Behind the Scenes

Trash to Chic: Reinvent a Thrift Shop Chandelier

Murano Glass disc chandeliers are all the rage in high-end modern homes. I’ve been drooling over them for years, which is why I was thrilled to find one on eBay, only to be outbid during the last 5 seconds by a sniper. After shouting obscenities at my computer screen and picking myself up off the floor, I decided to stop feeling sorry for myself and set out to make one  by recycling and revamping a thrift shop chandelier.  I picked up the chandelier frame for Goodwill for $3.99, after literally tripping on it. It was on the floor, dirty and discarded. I even saw a lady even run over it with her cart. Rescuing and completely transforming this sad light fixture was a fun process and I hope my video will inspire others to do the same.



Reinvent a thrift shop chandelier with lucite discs from Jill Keto on Vimeo.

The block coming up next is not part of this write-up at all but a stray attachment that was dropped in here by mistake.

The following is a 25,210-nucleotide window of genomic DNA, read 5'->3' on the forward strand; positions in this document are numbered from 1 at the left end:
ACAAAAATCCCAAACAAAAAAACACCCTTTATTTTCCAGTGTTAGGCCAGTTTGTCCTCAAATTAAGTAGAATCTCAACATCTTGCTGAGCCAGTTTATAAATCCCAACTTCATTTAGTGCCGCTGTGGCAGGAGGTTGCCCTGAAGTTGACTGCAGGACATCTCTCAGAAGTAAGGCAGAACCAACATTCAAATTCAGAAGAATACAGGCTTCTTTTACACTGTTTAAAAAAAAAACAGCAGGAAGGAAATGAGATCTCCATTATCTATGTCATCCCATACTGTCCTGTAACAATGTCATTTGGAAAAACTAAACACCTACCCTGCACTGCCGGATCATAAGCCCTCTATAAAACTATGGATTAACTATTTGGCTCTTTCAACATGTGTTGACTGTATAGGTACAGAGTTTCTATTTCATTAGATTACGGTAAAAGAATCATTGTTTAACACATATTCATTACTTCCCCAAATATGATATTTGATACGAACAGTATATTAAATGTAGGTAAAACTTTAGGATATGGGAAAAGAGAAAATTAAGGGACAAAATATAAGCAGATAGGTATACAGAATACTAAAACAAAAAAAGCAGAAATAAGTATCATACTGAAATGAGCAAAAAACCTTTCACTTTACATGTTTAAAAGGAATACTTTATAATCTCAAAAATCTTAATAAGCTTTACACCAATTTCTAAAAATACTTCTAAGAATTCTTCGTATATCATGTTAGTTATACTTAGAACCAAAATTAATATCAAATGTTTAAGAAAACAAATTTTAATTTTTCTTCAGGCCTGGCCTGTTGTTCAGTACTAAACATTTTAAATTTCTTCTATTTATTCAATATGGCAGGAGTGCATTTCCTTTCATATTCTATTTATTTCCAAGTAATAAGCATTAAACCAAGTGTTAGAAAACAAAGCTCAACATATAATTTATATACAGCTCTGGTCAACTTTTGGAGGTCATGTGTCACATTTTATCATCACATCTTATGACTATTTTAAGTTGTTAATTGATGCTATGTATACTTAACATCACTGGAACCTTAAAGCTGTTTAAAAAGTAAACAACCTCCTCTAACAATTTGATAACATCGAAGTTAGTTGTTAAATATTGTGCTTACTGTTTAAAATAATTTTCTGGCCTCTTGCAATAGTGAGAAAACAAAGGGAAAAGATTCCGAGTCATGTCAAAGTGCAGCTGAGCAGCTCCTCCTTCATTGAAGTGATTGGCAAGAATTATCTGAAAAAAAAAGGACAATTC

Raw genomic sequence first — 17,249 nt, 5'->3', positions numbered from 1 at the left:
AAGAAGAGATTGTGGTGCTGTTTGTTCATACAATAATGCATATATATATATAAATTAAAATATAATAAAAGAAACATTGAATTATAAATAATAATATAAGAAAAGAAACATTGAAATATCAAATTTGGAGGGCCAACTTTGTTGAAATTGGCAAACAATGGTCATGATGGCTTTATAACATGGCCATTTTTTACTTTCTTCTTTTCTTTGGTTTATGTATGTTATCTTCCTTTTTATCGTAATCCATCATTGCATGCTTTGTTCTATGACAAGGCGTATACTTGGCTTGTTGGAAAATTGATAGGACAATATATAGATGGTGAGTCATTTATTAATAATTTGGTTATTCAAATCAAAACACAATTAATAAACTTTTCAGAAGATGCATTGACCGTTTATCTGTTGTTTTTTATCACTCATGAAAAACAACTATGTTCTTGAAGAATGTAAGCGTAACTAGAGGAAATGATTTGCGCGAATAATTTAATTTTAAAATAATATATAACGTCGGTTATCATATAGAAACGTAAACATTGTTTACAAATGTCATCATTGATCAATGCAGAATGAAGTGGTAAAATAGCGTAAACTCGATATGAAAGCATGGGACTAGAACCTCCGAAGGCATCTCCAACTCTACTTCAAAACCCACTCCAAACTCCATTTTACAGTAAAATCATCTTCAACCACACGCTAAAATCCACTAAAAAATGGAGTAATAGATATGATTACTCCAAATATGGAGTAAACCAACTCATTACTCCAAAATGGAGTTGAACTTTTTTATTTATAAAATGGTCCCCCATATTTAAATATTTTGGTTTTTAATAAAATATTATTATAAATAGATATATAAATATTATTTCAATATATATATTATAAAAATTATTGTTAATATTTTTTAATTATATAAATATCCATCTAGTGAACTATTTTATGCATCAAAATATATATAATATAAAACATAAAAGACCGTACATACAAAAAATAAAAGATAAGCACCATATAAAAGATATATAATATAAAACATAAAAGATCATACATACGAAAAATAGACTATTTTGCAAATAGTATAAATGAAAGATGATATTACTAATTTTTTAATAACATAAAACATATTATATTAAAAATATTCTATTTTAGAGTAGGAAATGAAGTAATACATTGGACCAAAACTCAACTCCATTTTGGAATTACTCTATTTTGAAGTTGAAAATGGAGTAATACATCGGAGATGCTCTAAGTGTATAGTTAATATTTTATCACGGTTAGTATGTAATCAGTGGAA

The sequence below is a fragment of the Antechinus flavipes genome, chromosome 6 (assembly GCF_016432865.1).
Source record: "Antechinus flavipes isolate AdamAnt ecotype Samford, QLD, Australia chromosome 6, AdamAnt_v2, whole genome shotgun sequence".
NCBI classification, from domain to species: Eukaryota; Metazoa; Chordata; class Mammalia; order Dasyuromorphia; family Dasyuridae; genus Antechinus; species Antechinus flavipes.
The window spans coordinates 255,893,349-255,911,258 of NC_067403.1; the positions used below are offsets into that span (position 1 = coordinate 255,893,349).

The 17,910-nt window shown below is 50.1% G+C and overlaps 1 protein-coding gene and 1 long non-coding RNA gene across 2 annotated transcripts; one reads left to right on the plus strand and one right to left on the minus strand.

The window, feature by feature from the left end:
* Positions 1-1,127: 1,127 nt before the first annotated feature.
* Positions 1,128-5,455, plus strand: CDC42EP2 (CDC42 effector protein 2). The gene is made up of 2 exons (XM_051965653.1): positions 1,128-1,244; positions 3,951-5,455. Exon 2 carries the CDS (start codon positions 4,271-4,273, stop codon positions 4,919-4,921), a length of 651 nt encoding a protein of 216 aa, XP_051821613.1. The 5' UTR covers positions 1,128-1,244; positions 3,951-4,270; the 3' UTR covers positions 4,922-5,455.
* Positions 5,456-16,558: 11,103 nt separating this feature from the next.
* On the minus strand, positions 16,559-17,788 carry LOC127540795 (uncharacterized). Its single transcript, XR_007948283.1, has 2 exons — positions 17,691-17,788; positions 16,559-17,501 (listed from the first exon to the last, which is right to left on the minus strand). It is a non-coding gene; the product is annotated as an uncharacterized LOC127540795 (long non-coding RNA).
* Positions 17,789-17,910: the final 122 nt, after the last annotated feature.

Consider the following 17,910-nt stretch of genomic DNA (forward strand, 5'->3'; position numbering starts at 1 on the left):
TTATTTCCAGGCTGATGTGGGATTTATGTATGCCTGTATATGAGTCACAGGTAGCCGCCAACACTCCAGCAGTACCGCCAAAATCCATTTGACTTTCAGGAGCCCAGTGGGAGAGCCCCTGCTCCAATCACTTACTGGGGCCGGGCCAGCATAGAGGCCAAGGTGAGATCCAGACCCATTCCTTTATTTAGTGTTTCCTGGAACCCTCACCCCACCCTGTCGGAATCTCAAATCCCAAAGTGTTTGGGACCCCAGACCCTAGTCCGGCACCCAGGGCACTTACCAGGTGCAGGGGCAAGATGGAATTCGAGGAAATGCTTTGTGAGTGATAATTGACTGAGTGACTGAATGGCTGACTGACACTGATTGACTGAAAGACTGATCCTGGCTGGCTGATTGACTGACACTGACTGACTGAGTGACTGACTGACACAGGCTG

For this project you will need:

-One horribly dated late 80’s chandelier frame from Goodwill, Craigslist, curbside, or dumpster. Make sure it is cylindrical in shape and has hooks going all the way around.

-4″ diameter x 1/8″ thick lucite/aka plexiglass/aka plastic/aka acrylic glass discs, which can be found here. Buy, at a minimum, 2 discs for every hook on your chandelier frame. If you want to really fill it in, you should double that number and hang the rest off of the frame with invisible fishing line.

-Nail polish. The cheap, drugstore variety. SinfulColors is available for $1.99 per bottle, and the colors are luminous and have incredible depth. (Side note: nail enamel is one of the highest quality paints that exists, which makes it perfect for any DIY project where you need a permanent, glossy paint job on a smallish surface area). Auto paint is also awesome, but stick to slightly sparkly nail polish for this project. Have fun with the colors you choose. There are no limits.

-20g stainless steel jump rings, about 1/2″ in diamter which you can buy or make yourself by wrapping wire around a tube of lip gloss (or anything else 1/2″ in diameter and cylindrical) into a coil, and cut the coil into individual circles (jump rings) with wire cutters.

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